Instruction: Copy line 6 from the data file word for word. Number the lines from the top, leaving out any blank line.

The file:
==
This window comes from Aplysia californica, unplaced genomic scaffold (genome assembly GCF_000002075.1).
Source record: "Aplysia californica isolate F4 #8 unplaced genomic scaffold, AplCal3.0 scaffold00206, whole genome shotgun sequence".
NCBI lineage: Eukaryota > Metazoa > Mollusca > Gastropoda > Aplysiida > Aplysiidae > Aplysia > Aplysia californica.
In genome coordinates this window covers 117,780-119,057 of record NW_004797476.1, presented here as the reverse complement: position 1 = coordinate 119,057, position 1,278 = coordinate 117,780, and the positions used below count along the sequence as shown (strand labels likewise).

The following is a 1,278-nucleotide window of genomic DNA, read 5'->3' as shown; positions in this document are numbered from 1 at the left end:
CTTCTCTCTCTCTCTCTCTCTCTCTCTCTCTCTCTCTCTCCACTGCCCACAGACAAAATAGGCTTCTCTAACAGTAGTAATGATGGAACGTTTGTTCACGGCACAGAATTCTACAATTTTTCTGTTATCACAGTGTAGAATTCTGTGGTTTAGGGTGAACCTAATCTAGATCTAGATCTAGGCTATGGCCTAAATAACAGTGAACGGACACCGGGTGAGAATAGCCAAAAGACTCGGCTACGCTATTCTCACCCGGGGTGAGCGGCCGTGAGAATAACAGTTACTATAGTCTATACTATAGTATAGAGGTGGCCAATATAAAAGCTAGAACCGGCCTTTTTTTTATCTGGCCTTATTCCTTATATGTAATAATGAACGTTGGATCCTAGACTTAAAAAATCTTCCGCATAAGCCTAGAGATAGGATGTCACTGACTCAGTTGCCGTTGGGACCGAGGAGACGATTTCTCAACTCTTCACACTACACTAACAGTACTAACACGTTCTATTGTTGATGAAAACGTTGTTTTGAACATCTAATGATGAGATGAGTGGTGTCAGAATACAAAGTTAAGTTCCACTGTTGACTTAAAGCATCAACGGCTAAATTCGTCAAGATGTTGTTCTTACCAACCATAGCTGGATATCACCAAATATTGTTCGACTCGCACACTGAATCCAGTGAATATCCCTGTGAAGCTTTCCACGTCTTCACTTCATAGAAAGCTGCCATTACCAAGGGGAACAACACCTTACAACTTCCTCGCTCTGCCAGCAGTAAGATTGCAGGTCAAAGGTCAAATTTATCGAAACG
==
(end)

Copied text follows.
CTTCTCTCTCTCTCTCTCTCTCTCTCTCTCTCTCTCTCTCCACTGCCCACAGACAAAATAGGCTTCTCTAACAGTAGTAATGATGGAACGTTTGTTCACGGCACAGAATTCTACAATTTTTCTGTTATCACAGTGTAGAATTCTGTGGTTTAGGGTGAACCTAATCTAGATCTAGATCTAGGCTATGGCCTAAATAACAGTGAACGGACACCGGGTGAGAATAGCCAAAAGACTCGGCTACGCTATTCTCACCCGGGGTGAGCGGCCGTGAGAATAACAGTTACTATAGTCTATACTATAGTATAGAGGTGGCCAATATAAAAGCTAGAACCGGCCTTTTTTTTATCTGGCCTTATTCCTTATATGTAATAATGAACGTTGGATCCTAGACTTAAAAAATCTTCCGCATAAGCCTAGAGATAGGATGTCACTGACTCAGTTGCCGTTGGGACCGAGGAGACGATTTCTCAACTCTTCACACTACACTAACAGTACTAACACGTTCTATTGTTGATGAAAACGTTGTTTTGAACATCTAATGATGAGATGAGTGGTGTCAGAATACAAAGTTAAGTTCCACTGTTGACTTAAAGCATCAACGGCTAAATTCGTCAAGATGTTGTTCTTACCAACCATAGCTGGATATCACCAAATATTGTTCGACTCGCACACTGAATCCAGTGAATATCCCTGTGAAGCTTTCCACGTCTTCACTTCATAGAAAGCTGCCATTACCAAGGGGAACAACACCTTACAACTTCCTCGCTCTGCCAGCAGTAAGATTGCAGGTCAAAGGTCAAATTTATCGAAACG